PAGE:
Time is something passengers travelling to the Prince Rupert Airport have a little more of these days.
Passengers now have approximately 20-30 minutes more time from when they land on Digby Island to when they’re on the ferry to Prince Rupert.
“We sat down with the bus company, with the ferry, with Air Canada staff, and said we need to figure out a way to get the people into town quicker. This one hour is just way to long. Well, we’ve gotten it down to literally under 20 minutes and you’re moving,” Paul Vendittelli said, the board chair for the Prince Rupert Airport Society and the economic development officer for the City of Prince Rupert.
This is the first time in the past 20 years that city administration has been allowed on the board.
In January 2017, the bylaw was amended to allow city employees to become a member of the Airport Society. Previously, elected officials or employees of the city were not permitted to be appointed as directors of the board.
That same year, three city employees were appointed including Vendittelli, Richard Pucci and Rory Mandryk.
Appointing them made sense, the city said. Vendittelli had been a helicopter pilot and worked at Air Canada for 15 years, he understands the airport first hand. Pucci, the city’s director of operations, is prime to look after the airport road and infrastructure. Mandryk, the city’s corporate administrator has a human resources background and is able to work on improving management at the airport.
“These changes were made to improve communication and organizational coherence between the airport, and the ferry and the bus service that bring passengers to the airport,” Mayor Lee Brain said in April 2017 after council appointed the three new members to the Airport Society board.
After years of “multiple logistical issues” that caused delays at the airport due to a lack of communication between service providers the mayor said they saw these appointments “as a way to close this communication gap.”
The new board wanted to tackle the biggest complaint, the amount of time spent waiting from when passengers got off the plane to when the buses were moving to the city ferry.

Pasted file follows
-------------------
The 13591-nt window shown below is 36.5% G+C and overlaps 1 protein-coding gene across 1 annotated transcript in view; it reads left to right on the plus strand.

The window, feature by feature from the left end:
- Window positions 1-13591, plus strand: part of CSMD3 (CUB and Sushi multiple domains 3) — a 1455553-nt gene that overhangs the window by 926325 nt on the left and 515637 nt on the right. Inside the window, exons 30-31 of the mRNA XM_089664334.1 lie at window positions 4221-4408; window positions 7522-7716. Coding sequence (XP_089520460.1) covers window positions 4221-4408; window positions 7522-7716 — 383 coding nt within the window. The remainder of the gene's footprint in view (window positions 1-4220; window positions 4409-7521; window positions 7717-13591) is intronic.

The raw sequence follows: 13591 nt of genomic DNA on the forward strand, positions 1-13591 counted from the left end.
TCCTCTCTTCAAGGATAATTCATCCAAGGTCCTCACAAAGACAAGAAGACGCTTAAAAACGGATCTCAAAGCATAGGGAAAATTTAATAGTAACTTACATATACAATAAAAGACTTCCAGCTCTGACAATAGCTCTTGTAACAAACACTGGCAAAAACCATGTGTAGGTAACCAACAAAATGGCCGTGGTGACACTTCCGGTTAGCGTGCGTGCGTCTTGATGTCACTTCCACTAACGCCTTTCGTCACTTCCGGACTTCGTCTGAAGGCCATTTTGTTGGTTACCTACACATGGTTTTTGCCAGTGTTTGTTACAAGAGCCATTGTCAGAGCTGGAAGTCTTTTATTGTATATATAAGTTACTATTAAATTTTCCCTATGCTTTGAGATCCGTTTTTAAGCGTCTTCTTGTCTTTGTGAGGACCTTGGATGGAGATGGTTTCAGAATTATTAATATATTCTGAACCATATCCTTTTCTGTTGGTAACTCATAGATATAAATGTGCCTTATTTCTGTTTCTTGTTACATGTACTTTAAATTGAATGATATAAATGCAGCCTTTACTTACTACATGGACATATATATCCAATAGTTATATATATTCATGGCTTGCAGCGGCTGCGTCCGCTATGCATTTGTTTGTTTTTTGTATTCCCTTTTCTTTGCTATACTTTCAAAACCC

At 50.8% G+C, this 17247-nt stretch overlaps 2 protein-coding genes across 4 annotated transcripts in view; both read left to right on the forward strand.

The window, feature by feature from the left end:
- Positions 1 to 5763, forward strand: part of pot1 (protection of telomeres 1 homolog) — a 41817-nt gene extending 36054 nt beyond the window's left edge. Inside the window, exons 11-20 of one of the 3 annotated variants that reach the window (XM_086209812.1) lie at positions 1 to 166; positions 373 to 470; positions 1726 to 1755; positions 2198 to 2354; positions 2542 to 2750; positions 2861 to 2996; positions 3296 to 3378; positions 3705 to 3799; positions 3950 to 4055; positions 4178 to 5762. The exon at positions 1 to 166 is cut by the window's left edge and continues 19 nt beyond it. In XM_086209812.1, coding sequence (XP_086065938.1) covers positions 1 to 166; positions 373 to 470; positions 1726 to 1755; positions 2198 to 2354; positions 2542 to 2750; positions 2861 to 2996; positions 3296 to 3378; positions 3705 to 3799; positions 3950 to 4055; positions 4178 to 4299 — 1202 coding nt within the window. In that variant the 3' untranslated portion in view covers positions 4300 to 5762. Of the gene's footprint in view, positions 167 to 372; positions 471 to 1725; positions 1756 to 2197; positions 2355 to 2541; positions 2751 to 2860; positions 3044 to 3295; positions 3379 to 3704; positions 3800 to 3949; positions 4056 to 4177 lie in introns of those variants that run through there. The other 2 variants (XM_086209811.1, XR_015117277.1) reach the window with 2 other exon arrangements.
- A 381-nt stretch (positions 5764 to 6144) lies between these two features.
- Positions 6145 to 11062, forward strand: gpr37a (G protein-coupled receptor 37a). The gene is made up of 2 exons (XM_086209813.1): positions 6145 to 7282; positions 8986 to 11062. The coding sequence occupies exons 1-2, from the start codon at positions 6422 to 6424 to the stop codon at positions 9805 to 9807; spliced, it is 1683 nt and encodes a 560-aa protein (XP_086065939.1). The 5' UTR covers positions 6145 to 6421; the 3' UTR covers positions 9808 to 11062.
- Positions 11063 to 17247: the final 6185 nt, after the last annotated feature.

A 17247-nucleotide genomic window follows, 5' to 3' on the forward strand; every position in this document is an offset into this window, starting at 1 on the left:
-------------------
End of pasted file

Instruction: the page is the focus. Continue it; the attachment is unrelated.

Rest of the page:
To make improvements, they worked with the bus company, the ferry, Air Canada staff and the board hired a new airport manager, Rick Leach.
In a year they’ve shaved off the length of time it would take to watch a sitcom. Now, the board is looking to improve timeliness for passengers departing Prince Rupert.
“We actually want people to claim their luggage downtown one day,” Vendittelli said on Aug. 9 from his office in city hall.
With improvements in time, there is still the growing competition with the Terrace Northwest Regional Airport.
“We know that there is some leakage to Terrace, people flying out of Terrace,” Vendittelli said.
“It’s difficult because, in the aviation world, fairs and schedules dictate traffic, that’s what drives numbers, that’s what moves people through your airport.”
On Aug. 8, WestJet announced twice-weekly, non-stop flights between Calgary and Terrace starting this September.
While the Northwest Regional Airport had seen 130,311 passengers from the start of the year until the end of July, the Prince Rupert Airport had seen 34,145.
However, both airports saw slightly less passengers when comparing the same time last year. Terrace’s airport had 64 more passengers in the previous year, and Prince Rupert had 42 more passenger.
Despite Air Canada adding a third flight on week days out of Prince Rupert for the summer months, the passenger growth has remained stagnant.
To boost numbers, the Airport Society is looking for other opportunities to improve services, such as seeing if another company can be added to offer direct flights to Victoria, or maybe working with Air Canada to add the option.
“Part of economic development is you want to attract other businesses, but you want to make sure the ones that are here right now, and the ones that have stuck it with you when things are tough, you want to make sure that they’re doing well and they’re happy,” he said.
Keeping passengers happy is also key.
While some may chose to fly out of Terrace for cheaper fares there are some risks, such as last winter when there were four highway closures and many more delays for avalanche control. Some people missed their flights, or were stuck in Terrace and unable to return home.
Since the beginning of this year up until mid-August, the Prince Rupert Airport has had 13 flights cancelled for various reasons. Five of those cancellations were between July 24-29 due to the fog.
Vendittelli said despite the fog, the Prince Rupert Airport has a further advantage — it’s at sea level with no mountains.